Ever since he was a young boy, music has coursed through the veins of eighteen-year-old Anthem—the Corp has certainly seen to that. By encoding music with addictive and mind-altering elements, the Corp holds control over all citizens, particularly conduits like Anthem, whose life energy feeds the main power in the Grid.
Anthem finds hope and comfort in the twin siblings he cares for, even as he watches the life drain slowly and painfully from his father. Escape is found in his underground rock band, where music sounds free, clear, and unencoded deep in an abandoned basement. But when a band member dies suspiciously from a tracking overdose, Anthem knows that his time has suddenly become limited. Revolution all but sings in the air, and Anthem cannot help but answer the call with the chords of choice and free will. But will the girl he loves help or hinder him?
Emma Trevayne’s dystopian debut novel is a little punk, a little rock, and plenty page-turning.
Anthem lives in a post-apocalyptic New York, where music is used as a drug and the citizens are addicted to the sounds much like soma in Brave New World. It keeps the population malleable and in line while keeping the rich in power and the poor as worker drones. The world building happens quite quickly as you as dragged into a world that is both familiar and alien at the same time. Anthem works as a human generator, using his life as a means to power the city and government and in turn he can support his family. During his shifts, he reads old classic books which in turn inspire him. Most people don’t live past thirty and are kept in almost starvation like conditions. I kept thinking that this could easily be happening today.
Anthem and his friends have started an illegal musical group, using instruments that they have fashioned themselves. Only state authorized groups can actually earn a living with their music and that music in turn is made into drugs that cease pain, relieve depression but not quite cure any illness. With his mother dead and his father dying, he tries to make a home for his twin brother and sister, keeping them from ever listening to the music that will also cause their early death. With the help of Haven, not quite his girlfriend yet, he knows that she is above him in station and has more money than he can ever imagine.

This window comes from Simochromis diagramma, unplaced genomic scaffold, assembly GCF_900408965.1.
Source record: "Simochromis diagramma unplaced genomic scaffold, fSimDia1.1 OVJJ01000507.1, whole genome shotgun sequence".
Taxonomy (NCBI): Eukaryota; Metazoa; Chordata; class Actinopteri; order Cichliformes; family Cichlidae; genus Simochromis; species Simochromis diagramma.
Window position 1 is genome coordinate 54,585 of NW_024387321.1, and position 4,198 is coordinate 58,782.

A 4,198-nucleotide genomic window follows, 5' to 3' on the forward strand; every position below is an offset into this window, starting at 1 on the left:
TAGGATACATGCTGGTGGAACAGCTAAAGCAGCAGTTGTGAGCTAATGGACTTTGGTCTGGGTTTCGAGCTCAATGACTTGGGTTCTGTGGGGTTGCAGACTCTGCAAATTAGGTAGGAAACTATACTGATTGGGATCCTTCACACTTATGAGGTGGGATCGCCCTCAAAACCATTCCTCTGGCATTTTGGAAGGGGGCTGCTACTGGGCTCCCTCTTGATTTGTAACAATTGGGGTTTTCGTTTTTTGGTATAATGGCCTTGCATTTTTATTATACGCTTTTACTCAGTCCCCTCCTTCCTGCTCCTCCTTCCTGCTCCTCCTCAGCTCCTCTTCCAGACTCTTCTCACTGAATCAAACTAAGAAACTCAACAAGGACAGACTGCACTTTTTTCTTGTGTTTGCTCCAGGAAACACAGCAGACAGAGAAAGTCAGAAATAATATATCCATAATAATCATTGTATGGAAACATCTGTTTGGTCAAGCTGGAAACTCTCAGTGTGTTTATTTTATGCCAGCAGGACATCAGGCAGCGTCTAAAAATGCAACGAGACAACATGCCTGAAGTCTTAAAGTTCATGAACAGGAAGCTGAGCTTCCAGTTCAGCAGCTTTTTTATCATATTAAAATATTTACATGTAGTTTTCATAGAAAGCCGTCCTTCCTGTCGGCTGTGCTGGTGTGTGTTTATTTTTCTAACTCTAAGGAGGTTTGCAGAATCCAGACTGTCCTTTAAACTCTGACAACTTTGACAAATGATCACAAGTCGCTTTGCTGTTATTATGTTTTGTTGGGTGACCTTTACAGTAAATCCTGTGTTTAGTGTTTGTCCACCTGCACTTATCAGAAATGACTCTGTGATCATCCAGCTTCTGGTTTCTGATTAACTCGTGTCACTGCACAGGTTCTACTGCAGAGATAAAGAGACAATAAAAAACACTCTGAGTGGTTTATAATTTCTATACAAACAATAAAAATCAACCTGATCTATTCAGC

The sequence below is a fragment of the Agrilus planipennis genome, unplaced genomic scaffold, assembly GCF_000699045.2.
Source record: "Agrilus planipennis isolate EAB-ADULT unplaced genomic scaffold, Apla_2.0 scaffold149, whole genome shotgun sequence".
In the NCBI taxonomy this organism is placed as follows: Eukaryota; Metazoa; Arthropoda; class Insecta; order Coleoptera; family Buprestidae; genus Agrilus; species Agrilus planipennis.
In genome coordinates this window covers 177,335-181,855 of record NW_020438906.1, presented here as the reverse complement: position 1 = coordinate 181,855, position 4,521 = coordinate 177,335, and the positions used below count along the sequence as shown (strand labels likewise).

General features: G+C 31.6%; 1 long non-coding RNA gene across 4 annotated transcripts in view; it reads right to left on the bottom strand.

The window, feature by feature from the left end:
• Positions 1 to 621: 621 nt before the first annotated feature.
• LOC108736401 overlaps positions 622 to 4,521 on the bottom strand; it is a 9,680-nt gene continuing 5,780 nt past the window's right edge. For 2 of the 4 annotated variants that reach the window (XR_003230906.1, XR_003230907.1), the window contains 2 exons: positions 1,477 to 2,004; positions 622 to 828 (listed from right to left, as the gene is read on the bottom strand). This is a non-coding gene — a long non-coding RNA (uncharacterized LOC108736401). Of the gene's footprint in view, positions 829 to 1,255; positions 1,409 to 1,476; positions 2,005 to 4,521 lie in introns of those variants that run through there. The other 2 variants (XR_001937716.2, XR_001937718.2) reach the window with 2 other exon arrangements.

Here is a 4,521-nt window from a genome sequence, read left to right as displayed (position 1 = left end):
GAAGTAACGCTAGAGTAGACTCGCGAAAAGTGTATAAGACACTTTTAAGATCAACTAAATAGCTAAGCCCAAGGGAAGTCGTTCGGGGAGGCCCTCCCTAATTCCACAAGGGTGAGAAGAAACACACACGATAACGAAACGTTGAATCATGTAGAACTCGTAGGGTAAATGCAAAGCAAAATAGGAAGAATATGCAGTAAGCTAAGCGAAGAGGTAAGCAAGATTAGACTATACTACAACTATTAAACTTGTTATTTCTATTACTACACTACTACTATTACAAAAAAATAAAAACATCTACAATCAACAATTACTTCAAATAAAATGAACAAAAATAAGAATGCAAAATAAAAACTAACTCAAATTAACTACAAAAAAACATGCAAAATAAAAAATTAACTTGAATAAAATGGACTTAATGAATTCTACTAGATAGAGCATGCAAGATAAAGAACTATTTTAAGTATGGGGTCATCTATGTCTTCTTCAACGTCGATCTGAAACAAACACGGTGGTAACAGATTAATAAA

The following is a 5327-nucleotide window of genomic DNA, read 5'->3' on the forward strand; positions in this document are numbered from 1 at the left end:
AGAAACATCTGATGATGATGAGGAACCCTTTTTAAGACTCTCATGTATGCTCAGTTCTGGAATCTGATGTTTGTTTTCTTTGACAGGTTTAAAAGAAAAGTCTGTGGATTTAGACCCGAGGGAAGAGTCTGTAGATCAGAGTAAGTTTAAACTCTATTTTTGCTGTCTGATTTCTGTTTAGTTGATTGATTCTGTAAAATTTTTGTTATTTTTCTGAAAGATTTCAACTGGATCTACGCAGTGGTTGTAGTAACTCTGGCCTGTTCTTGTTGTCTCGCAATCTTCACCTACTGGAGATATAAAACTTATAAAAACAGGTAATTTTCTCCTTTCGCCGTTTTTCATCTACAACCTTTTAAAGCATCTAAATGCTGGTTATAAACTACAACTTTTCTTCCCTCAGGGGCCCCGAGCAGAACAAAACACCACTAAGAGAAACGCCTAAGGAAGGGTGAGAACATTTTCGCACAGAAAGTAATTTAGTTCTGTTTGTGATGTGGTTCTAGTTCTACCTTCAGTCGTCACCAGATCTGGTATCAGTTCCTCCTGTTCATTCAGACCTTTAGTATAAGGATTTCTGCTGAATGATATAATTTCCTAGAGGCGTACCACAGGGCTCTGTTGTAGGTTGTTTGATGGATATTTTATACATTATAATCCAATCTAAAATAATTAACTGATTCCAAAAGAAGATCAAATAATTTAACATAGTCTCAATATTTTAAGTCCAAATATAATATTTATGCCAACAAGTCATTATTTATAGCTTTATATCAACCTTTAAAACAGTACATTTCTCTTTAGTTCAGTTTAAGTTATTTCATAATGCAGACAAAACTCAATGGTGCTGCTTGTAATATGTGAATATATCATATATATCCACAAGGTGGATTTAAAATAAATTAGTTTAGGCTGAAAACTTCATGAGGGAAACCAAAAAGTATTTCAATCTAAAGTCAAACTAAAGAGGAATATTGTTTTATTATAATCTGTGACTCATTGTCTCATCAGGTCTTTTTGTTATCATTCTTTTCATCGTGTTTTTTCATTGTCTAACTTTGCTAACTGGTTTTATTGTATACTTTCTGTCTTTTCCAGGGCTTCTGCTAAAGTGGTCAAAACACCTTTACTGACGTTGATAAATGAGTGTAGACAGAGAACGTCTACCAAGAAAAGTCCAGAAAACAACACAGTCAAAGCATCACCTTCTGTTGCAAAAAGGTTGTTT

As Anthem gathers his group, he also realizes that the manufactured music is killing people especially when his mentor, Johnny, is used as a warning and dies from an overdose right in front of him. That incident forces Anthem to become a lightening rod for change and as he is taken down by the government, he uses his talent to spark a revolution. Now, I was left with a bit of a cliffhanger at the end of this one. Could these kids really spark a change in their condition? There is a lot more to this story.
About the Author
1. What is the first book you remember reading by yourself as a child?
Oh, boy. That’s longer ago than I’d like to admit. I think it was one of the Mr. Men books?
2. What are you reading right now?
House of Secrets by Chris Columbus and Ned Vizzini.
3. How does your garden grow?
It really doesn’t. I’m one of those people who is only good with cacti.
4. What is the last thing you Googled?
News on the Tour de France.
5. What makes you cringe?
These were fun! Thank you!
US only, publisher sponsored, 1 copy
Must be over 13!
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